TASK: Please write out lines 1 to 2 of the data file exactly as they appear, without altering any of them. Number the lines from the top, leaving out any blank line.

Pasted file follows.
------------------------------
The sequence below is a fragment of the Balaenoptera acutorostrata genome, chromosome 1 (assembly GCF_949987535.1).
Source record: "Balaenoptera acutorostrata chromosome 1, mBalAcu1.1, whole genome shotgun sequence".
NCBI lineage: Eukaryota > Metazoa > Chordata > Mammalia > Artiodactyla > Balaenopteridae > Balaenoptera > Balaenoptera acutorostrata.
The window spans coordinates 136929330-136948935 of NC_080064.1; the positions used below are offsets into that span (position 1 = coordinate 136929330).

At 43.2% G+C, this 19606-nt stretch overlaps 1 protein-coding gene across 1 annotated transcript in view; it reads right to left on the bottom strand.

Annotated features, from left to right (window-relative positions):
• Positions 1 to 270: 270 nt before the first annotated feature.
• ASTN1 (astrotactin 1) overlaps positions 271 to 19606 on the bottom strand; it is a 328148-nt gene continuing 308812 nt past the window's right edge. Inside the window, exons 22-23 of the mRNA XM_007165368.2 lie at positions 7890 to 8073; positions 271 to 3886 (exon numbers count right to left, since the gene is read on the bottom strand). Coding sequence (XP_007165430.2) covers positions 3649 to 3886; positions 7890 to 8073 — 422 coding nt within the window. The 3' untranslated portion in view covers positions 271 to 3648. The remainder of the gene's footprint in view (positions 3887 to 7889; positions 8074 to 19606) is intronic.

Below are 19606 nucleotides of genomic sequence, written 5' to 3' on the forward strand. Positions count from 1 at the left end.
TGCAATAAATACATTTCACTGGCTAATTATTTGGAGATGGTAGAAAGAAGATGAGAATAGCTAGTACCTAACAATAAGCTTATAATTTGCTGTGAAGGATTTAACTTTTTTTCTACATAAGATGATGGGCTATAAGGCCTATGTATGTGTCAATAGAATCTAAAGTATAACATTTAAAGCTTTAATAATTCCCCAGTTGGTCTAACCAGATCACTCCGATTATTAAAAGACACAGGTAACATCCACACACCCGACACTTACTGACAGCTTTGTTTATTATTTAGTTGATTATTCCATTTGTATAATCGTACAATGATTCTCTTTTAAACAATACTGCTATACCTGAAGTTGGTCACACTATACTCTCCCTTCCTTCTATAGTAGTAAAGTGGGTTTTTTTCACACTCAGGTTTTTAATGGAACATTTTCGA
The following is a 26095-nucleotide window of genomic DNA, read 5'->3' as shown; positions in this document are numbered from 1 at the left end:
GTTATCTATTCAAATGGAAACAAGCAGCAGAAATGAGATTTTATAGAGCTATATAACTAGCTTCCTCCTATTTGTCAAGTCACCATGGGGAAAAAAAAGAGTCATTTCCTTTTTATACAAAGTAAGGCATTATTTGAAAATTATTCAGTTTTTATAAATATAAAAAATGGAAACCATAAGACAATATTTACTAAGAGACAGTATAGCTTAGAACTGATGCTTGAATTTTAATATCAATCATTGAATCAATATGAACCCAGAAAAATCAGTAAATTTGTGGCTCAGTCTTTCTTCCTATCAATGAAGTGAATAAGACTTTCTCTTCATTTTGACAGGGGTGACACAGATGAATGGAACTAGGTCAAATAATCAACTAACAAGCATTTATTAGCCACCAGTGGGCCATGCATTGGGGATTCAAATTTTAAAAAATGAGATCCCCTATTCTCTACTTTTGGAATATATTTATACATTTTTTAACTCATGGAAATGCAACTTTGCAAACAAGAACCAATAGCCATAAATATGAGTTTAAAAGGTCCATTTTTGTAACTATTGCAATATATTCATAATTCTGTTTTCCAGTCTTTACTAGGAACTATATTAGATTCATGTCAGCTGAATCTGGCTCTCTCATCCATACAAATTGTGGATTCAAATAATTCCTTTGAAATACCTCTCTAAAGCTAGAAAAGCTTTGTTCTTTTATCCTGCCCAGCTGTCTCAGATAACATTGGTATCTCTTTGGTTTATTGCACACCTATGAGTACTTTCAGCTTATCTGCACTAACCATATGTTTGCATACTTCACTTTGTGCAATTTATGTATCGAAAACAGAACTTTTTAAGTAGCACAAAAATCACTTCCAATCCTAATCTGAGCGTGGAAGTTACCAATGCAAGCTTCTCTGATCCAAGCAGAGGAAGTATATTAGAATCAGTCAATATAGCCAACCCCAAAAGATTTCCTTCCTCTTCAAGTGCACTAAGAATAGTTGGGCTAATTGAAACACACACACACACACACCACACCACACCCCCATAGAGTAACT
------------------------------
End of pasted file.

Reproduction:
The sequence below is a fragment of the Balaenoptera acutorostrata genome, chromosome 1 (assembly GCF_949987535.1).
Source record: "Balaenoptera acutorostrata chromosome 1, mBalAcu1.1, whole genome shotgun sequence".